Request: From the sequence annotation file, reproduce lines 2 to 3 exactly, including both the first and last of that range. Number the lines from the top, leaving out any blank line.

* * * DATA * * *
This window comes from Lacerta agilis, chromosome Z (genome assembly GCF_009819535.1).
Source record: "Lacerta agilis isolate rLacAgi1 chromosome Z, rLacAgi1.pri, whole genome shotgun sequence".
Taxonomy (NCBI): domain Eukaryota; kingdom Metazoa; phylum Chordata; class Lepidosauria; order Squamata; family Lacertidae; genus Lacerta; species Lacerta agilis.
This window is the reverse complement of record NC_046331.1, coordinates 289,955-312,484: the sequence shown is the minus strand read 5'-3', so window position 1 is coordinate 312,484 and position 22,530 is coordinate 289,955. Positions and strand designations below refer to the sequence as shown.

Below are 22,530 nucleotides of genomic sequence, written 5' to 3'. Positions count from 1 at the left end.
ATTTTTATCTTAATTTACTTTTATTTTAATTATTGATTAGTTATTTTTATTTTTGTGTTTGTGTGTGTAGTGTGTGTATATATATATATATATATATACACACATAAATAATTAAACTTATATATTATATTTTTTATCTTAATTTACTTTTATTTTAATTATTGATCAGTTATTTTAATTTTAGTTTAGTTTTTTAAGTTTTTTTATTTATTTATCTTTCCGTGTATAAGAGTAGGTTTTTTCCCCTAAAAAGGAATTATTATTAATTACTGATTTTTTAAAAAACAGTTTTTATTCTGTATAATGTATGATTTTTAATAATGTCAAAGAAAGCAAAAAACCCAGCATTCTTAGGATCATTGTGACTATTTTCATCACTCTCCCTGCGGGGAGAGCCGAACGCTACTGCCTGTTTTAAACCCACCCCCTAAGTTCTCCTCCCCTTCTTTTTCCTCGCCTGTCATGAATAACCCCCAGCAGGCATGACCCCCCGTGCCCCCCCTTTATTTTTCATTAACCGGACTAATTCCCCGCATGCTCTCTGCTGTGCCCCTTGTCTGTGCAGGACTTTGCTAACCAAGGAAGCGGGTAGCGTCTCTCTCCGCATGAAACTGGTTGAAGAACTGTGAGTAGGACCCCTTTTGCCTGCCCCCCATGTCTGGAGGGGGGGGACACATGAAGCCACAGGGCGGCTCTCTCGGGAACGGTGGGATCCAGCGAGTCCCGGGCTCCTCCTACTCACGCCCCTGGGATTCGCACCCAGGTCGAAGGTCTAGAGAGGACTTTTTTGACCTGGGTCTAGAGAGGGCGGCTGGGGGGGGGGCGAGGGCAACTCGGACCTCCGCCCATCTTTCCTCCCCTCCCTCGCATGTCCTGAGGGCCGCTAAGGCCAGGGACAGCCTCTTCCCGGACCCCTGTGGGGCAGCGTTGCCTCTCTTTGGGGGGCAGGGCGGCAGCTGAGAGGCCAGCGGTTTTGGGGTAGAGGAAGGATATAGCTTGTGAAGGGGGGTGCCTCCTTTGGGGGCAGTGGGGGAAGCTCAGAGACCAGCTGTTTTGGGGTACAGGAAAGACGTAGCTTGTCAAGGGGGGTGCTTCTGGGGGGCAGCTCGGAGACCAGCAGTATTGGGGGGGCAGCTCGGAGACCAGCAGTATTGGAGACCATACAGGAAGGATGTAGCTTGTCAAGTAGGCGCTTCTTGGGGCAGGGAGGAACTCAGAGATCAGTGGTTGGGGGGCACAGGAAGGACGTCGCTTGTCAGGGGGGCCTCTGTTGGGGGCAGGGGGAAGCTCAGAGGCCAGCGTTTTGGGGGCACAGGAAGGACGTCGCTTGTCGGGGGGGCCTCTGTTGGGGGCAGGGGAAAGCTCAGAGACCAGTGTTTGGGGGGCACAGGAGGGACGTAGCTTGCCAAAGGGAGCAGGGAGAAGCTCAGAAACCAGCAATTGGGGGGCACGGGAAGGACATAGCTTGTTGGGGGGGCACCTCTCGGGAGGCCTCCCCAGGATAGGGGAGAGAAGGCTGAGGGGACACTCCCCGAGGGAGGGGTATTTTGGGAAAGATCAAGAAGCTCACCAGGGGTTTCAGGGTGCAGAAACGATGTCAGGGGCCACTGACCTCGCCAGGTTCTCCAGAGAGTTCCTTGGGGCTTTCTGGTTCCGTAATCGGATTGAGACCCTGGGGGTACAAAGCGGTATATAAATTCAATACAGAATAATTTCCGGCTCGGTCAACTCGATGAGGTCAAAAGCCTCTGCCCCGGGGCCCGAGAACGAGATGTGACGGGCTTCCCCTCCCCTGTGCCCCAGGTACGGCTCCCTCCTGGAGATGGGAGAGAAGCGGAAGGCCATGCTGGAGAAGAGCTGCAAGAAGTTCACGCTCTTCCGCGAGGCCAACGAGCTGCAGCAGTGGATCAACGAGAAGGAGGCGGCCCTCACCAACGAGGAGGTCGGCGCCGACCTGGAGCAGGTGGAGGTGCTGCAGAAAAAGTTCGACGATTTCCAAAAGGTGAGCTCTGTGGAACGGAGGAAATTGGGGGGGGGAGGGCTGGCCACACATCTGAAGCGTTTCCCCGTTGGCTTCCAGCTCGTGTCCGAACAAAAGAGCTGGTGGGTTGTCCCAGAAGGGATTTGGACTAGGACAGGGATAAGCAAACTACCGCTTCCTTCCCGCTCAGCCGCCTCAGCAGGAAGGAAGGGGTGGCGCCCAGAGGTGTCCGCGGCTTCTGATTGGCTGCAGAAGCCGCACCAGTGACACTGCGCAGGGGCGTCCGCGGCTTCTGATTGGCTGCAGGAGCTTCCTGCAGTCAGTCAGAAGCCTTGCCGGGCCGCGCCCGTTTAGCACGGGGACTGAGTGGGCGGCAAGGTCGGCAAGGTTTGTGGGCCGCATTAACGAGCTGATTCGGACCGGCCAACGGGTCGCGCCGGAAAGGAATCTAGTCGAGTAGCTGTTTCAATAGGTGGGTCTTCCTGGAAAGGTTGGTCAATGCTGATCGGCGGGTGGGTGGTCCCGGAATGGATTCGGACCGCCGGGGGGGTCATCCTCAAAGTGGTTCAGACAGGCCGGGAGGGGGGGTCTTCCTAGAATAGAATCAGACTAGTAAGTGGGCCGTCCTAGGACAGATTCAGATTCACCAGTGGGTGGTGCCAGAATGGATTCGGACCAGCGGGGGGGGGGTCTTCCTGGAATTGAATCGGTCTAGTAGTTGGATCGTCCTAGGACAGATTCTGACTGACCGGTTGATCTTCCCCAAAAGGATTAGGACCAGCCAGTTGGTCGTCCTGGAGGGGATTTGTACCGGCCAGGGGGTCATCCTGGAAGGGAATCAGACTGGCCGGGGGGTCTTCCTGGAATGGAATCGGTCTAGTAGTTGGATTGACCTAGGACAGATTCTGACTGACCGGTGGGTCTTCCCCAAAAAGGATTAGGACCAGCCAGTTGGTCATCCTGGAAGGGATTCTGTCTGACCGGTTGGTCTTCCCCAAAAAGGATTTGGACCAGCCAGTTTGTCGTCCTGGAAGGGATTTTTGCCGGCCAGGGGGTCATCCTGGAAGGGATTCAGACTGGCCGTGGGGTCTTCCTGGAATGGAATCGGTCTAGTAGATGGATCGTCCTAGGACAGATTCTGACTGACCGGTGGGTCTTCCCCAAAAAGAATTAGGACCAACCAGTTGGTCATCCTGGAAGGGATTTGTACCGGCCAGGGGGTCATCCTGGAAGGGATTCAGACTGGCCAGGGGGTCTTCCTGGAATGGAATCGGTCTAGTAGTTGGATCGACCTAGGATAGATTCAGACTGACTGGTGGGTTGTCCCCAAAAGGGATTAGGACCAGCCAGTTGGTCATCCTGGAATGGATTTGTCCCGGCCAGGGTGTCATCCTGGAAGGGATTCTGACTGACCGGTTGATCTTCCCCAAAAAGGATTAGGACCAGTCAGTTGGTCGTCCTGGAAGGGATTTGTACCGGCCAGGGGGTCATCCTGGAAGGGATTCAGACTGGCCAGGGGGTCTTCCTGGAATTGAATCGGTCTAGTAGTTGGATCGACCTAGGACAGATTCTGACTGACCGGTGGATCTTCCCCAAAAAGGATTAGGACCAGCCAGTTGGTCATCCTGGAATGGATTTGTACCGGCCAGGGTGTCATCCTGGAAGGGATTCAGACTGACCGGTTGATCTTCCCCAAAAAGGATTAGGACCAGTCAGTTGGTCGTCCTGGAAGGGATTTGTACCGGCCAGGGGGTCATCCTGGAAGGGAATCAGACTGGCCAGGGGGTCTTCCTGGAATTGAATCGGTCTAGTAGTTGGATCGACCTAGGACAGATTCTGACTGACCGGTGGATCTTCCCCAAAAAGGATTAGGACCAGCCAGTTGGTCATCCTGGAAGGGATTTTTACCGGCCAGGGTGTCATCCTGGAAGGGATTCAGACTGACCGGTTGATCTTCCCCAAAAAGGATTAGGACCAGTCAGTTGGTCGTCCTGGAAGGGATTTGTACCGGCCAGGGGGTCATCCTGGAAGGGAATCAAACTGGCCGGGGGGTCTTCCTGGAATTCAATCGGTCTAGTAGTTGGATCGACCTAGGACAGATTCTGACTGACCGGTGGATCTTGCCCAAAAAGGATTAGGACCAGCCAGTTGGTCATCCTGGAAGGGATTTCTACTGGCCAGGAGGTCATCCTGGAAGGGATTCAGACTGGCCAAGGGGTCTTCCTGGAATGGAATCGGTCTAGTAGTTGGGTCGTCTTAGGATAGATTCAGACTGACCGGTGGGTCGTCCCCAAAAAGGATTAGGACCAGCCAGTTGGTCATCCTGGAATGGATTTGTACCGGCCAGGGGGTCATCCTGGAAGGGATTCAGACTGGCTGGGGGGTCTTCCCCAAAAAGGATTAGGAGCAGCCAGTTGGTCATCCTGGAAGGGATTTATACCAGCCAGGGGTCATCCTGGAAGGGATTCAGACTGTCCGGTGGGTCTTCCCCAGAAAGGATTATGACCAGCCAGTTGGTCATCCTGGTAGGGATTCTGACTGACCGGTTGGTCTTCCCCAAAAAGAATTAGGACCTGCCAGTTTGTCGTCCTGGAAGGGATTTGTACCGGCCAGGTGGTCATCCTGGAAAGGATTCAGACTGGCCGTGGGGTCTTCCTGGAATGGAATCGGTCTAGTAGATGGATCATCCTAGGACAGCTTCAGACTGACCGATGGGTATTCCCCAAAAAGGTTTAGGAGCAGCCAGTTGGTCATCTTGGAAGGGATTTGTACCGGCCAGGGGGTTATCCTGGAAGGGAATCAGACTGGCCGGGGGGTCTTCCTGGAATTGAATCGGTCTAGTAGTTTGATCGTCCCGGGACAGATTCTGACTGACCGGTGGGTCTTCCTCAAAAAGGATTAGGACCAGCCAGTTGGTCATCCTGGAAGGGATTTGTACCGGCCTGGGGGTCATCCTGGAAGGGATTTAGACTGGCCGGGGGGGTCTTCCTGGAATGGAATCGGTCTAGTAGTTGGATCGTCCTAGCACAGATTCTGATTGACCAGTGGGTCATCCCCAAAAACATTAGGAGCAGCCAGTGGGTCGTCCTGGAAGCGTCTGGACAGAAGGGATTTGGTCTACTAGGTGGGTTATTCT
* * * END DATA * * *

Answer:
Source record: "Lacerta agilis isolate rLacAgi1 chromosome Z, rLacAgi1.pri, whole genome shotgun sequence".
Taxonomy (NCBI): domain Eukaryota; kingdom Metazoa; phylum Chordata; class Lepidosauria; order Squamata; family Lacertidae; genus Lacerta; species Lacerta agilis.